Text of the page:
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Left Justified: The Founding of Rockford, a play
By Stanley Campbell
I’ve written the following skit for a future legal (or not) Follies. I hope someday it will be produced. I envision Richard Meeks playing Lewis Lemon, one of the three founders of Rockford.
From stage left: Three men—two white and one black. The black is tethered to the whites, and is carrying gear (mainly camping equipment).
First White Guy (FWG): Let’s stop here.
Second White Guy (SWG): Where the hell are we?
FWG: I don’t know, where do you think we are?
SWG: I don’t know…
Lewis Lemon (LL): We just forded the Rock River, and we are midway between Chicago and Galena (to the audience: The year is 1832, and we came up the Mississippi to Galena, and had been walking east. My masters—yes, they own me, are trying to find some valuable real estate).
(The two white guys look incredulously at one another.)
FWG: Well, pitch the goddamn gear. What the hell do you think we bought you for?
LL: About $3,000.
SWG: Yes, that’s right, Mister Lewis Lemon. We paid $3,000 for you, so we own you, and we’re telling you to get to work.
LL (to the audience): O’, the pain and anguish of the working class. And it is more so when one is chattel, mere property of another human being. … O’, to be free, perchance to fall in love, marry and raise a family…
FWG and SWG: Get to work!!!
LL: Ya sir, massa bossman…
FWG to SWG: What do you think we should do here?
SWG: I don’t know…maybe open a used car lot…
FWG: A nice little trailer park could go over there…
LL: I’d claim this area, which is the only place to ford the mighty Rock River, build a little dam, and put in a race that might power some mills and factories.
(The TWGs are dumbfounded.)
LL: With all these trees, you could make a lot of furniture…maybe bring the railroad through here…and then try to attract people to town with a metro center.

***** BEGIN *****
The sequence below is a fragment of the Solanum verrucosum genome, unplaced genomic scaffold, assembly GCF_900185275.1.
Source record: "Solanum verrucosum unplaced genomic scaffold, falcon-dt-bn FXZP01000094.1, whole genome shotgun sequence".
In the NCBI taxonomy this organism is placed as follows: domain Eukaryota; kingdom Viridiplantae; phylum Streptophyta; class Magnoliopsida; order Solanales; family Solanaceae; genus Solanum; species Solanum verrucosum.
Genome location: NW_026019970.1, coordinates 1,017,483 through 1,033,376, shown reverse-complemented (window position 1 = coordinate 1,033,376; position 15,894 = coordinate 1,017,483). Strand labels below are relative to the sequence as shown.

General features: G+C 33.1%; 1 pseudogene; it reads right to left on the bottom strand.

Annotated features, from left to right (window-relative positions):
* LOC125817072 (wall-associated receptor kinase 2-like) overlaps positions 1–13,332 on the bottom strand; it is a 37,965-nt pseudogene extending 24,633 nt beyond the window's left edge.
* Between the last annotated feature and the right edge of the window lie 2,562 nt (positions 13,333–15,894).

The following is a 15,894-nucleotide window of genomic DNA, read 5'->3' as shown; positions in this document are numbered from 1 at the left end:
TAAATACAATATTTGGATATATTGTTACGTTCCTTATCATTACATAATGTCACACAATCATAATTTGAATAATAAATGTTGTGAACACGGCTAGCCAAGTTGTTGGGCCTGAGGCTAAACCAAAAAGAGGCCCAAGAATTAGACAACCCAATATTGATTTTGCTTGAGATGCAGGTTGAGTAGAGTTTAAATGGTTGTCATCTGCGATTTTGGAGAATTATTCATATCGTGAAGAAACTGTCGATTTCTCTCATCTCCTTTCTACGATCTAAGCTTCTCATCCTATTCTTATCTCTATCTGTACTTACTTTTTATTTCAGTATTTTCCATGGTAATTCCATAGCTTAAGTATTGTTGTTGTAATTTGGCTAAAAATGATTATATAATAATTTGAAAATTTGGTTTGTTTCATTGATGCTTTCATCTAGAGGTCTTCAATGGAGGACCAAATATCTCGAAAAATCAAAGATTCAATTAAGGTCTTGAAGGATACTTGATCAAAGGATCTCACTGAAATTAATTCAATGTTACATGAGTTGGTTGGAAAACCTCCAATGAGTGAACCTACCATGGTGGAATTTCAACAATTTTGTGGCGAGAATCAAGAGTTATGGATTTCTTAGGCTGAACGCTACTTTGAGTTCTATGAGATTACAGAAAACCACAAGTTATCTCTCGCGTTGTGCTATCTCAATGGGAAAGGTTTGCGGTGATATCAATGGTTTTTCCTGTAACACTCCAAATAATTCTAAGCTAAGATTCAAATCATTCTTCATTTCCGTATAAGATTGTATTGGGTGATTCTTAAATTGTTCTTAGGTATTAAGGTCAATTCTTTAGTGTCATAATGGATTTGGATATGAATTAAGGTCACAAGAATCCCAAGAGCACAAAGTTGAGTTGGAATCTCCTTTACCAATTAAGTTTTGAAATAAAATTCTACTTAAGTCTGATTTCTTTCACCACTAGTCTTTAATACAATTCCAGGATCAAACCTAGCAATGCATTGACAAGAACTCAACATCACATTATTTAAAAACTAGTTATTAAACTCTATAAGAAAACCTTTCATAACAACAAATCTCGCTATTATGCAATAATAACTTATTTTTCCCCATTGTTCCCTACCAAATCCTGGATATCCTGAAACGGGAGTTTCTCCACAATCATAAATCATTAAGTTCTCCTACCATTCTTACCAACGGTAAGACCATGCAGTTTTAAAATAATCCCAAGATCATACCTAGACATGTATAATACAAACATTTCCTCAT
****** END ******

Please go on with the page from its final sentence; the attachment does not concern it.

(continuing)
Pause as two white guys ponder this.
FWG: I claim the east side of the river!
SWG: I claim the west side…and I want the county courthouse!
FWG: Well, I want the city hall…and the fire station and the police department.
SWG: Well, I want to be the mayor.
FWG: No, I should be the mayor.
SWG: You can’t even read or write!
FWG: Hey, Lemon, who do you think would make a good mayor?
LL: Well, I’d say maybe Charles Box. … No, I don’t think he’d come out of retirement. Maybe Venita Hervey…
FWG: O’, what do you know. You can’t vote.
SWG: Yeh, as if that would ever happen, letting a Neee… (he looks at LL as LL scowls) nice guy like you pull a ballot.
FWG: You’re a slave, you know. We own you.
LL: I’d like to talk to you about that. The Illinois Constitution just got rid of slavery… and you boys might even be in a heap of trouble for transporting stolen property, namely me, across state lines. So what say I just work for you and instead of paying me, we take it off my purchase price.
FWG: That was $3,000?
LL: Right. And I’ve been working for you for three months, at a reasonable rate of $3 a day plus time-and-a-half for Saturdays, double time for Sundays (they all take off their hats and say “The Lord bless and keep us”) minus 5 cents for the meals…. I’d say I should be able to purchase my freedom by…next Tuesday, Wednesday morning by the latest.
TWGs are flustered.
LL: At which time I will start working for you at $1 a day minus 15 cents for the meals. …Of which I will still cook. …And I’ll throw in some of Box’s Barbecue…
TWGs: “It’s a deal.” “I’ll say.”
FWG: So what are you gonna do with your newfound freedom?
LL: Why, dance, of course (and he does a fancy ballet dance move off stage left).
Stanley Campbell is executive director of Rockford Urban Ministries and spokesman for Rockford Peace & Justice.